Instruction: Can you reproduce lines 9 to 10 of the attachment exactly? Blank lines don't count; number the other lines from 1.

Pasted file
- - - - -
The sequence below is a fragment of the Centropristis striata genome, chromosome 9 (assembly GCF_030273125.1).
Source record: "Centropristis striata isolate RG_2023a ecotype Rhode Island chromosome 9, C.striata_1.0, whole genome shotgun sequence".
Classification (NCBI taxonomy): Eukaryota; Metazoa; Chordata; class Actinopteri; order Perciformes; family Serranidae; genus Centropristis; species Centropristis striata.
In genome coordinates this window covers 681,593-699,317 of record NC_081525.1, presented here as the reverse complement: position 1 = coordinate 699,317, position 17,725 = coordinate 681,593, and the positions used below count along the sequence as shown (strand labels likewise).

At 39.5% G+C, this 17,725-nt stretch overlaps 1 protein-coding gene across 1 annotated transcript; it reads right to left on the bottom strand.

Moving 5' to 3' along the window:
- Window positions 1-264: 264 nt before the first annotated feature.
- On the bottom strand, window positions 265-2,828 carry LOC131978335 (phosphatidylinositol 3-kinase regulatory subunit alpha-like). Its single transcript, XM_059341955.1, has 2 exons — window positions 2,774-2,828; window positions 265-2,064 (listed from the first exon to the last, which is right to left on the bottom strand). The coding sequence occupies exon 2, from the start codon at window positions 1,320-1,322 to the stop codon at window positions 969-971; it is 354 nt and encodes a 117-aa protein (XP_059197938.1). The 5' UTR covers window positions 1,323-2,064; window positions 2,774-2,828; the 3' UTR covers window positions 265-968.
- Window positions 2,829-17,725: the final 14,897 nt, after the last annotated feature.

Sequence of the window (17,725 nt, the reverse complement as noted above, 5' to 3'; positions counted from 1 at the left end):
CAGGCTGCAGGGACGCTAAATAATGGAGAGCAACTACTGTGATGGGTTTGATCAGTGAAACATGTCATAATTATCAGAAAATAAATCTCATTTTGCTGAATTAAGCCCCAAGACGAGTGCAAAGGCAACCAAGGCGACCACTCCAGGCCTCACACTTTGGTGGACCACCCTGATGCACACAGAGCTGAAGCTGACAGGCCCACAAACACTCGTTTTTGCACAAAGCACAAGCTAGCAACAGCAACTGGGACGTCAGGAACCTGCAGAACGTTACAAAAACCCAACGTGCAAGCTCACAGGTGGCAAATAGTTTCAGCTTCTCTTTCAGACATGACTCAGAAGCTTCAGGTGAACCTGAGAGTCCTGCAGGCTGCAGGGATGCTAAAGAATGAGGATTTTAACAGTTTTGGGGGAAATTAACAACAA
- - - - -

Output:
- Window positions 2,829-17,725: the final 14,897 nt, after the last annotated feature.

Sequence of the window (17,725 nt, the reverse complement as noted above, 5' to 3'; positions counted from 1 at the left end):